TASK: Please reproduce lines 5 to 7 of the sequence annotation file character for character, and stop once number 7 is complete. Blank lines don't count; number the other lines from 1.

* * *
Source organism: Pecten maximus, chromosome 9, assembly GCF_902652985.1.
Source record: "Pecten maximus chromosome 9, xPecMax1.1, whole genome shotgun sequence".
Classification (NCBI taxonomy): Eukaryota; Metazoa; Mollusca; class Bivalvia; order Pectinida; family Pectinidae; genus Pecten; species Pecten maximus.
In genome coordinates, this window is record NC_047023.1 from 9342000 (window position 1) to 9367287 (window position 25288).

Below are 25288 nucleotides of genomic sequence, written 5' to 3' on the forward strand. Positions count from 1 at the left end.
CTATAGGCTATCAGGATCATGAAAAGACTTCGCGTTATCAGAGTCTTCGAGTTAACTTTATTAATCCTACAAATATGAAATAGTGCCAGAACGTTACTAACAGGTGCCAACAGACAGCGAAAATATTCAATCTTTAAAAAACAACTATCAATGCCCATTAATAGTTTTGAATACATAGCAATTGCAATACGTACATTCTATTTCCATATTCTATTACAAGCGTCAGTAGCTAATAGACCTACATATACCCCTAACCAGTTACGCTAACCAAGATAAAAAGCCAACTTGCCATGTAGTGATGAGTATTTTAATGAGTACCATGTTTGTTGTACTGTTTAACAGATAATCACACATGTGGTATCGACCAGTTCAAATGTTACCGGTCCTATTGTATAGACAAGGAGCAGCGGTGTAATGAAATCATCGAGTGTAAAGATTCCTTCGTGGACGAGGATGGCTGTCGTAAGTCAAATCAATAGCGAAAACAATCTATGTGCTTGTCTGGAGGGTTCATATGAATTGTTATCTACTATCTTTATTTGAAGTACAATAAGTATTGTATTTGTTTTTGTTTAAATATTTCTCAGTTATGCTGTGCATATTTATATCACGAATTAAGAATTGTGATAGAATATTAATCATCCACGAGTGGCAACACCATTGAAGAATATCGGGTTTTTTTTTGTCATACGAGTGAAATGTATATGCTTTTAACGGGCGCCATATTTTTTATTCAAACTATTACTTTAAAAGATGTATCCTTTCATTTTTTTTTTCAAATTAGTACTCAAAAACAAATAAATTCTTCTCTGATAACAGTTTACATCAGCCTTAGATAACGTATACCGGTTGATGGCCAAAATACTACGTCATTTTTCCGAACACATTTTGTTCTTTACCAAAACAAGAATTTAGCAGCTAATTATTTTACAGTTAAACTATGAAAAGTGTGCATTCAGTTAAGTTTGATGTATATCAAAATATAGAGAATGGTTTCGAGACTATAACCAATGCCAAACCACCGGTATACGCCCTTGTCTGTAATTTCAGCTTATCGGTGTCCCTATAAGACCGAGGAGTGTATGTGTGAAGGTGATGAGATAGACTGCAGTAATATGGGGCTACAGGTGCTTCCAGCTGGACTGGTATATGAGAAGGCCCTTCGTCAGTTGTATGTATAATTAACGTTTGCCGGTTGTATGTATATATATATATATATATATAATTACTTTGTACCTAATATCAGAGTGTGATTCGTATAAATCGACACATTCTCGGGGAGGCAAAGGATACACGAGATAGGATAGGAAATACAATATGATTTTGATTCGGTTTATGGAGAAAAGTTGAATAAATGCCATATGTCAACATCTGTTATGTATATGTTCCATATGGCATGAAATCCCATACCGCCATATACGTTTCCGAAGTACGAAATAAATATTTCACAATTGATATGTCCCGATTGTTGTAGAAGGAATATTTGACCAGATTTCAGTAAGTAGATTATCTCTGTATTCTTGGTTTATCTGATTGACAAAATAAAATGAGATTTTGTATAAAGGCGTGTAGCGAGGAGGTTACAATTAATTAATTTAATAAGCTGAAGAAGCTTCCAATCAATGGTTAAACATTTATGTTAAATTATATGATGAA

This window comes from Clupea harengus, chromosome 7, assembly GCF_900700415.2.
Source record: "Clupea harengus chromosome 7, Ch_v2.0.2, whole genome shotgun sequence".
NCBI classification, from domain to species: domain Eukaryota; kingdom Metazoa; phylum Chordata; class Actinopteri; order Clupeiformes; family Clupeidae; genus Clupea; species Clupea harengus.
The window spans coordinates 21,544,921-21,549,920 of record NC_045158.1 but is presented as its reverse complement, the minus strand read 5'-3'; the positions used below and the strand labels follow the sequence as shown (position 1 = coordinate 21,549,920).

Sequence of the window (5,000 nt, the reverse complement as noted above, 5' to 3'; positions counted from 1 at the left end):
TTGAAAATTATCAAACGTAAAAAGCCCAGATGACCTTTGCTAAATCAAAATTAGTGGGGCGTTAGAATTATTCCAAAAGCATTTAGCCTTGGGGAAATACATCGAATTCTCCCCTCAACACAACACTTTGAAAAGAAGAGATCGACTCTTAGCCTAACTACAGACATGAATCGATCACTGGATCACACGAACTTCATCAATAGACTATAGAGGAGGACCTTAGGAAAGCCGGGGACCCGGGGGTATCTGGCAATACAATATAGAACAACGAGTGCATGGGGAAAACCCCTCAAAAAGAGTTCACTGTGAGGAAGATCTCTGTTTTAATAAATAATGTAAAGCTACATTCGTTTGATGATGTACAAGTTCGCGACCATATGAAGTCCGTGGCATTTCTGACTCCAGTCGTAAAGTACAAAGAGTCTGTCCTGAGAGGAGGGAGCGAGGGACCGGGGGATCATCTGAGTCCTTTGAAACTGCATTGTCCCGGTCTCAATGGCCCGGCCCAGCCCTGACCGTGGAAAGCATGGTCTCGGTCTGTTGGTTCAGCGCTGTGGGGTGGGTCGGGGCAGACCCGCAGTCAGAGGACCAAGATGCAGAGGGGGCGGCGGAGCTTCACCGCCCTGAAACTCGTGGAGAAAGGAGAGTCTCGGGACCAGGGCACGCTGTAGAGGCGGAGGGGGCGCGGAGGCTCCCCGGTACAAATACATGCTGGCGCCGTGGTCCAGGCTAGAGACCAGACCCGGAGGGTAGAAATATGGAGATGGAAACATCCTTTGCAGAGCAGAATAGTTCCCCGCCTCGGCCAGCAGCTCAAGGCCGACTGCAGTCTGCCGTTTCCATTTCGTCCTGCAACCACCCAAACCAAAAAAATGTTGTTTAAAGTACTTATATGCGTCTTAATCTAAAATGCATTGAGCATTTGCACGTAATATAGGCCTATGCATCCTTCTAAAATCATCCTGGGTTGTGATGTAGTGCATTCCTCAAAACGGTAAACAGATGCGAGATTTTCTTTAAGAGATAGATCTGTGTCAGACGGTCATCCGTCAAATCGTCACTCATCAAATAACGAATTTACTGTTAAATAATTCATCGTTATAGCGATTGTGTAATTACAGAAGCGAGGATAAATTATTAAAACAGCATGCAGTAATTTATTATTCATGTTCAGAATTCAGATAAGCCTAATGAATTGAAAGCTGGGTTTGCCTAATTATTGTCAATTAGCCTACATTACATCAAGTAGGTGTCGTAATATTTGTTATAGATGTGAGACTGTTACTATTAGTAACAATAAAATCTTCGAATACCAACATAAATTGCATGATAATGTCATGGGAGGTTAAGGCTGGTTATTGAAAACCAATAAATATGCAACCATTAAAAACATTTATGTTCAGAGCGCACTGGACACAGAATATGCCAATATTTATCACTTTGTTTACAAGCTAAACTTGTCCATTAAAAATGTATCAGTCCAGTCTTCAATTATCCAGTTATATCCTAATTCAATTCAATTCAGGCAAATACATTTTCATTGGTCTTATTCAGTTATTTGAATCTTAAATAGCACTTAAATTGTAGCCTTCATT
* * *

Below are 25288 nucleotides of genomic sequence, written 5' to 3' on the forward strand. Positions count from 1 at the left end.
CTATAGGCTATCAGGATCATGAAAAGACTTCGCGTTATCAGAGTCTTCGAGTTAACTTTATTAATCCTACAAATATGAAATAGTGCCAGAACGTTACTAACAGGTGCCAACAGACAGCGAAAATATTCAATCTTTAAAAAACAACTATCAATGCCCATTAATAGTTTTGAATACATAGCAATTGCAATACGTACATTCTATTTCCATATTCTATTACAAGCGTCAGTAGCTAATAGACCTACATATACCCCTAACCAGTTACGCTAACCAAGATAAAAAGCCAACTTGCCATGTAGTGATGAGTATTTTAATGAGTACCATGTTTGTTGTACTGTTTAACAGATAATCACACATGTGGTATCGACCAGTTCAAATGTTACCGGTCCTATTGTATAGACAAGGAGCAGCGGTGTAATGAAATCATCGAGTGTAAAGATTCCTTCGTGGACGAGGATGGCTGTCGTAAGTCAAATCAATAGCGAAAACAATCTATGTGCTTGTCTGGAGGGTTCATATGAATTGTTATCTACTATCTTTATTTGAAGTACAATAAGTATTGTATTTGTTTTTGTTTAAATATTTCTCAGTTATGCTGTGCATATTTATATCACGAATTAAGAATTGTGATAGAATATTAATCATCCACGAGTGGCAACACCATTGAAGAATATCGGGTTTTTTTTTGTCATACGAGTGAAATGTATATGCTTTTAACGGGCGCCATATTTTTTATTCAAACTATTACTTTAAAAGATGTATCCTTTCATTTTTTTTTTCAAATTAGTACTCAAAAACAAATAAATTCTTCTCTGATAACAGTTTACATCAGCCTTAGATAACGTATACCGGTTGATGGCCAAAATACTACGTCATTTTTCCGAACACATTTTGTTCTTTACCAAAACAAGAATTTAGCAGCTAATTATTTTACAGTTAAACTATGAAAAGTGTGCATTCAGTTAAGTTTGATGTATATCAAAATATAGAGAATGGTTTCGAGACTATAACCAATGCCAAACCACCGGTATACGCCCTTGTCTGTAATTTCAGCTTATCGGTGTCCCTATAAGACCGAGGAGTGTATGTGTGAAGGTGATGAGATAGACTGCAGTAATATGGGGCTACAGGTGCTTCCAGCTGGACTGGTATATGAGAAGGCCCTTCGTCAGTTGTATGTATAATTAACGTTTGCCGGTTGTATGTATATATATATATATATATATAATTACTTTGTACCTAATATCAGAGTGTGATTCGTATAAATCGACACATTCTCGGGGAGGCAAAGGATACACGAGATAGGATAGGAAATACAATATGATTTTGATTCGGTTTATGGAGAAAAGTTGAATAAATGCCATATGTCAACATCTGTTATGTATATGTTCCATATGGCATGAAATCCCATACCGCCATATACGTTTCCGAAGTACGAAATAAATATTTCACAATTGATATGTCCCGATTGTTGTAGAAGGAATATTTGACCAGATTTCAGTAAGTAGATTATCTCTGTATTCTTGGTTTATCTGATTGACAAAATAAAATGAGATTTTGTATAAAGGCGTGTAGCGAGGAGGTTACAATTAATTAATTTAATAAGCTGAAGAAGCTTCCAATCAATGGTTAAACATTTATGTTAAATTATATGATGAA

This window comes from Clupea harengus, chromosome 7, assembly GCF_900700415.2.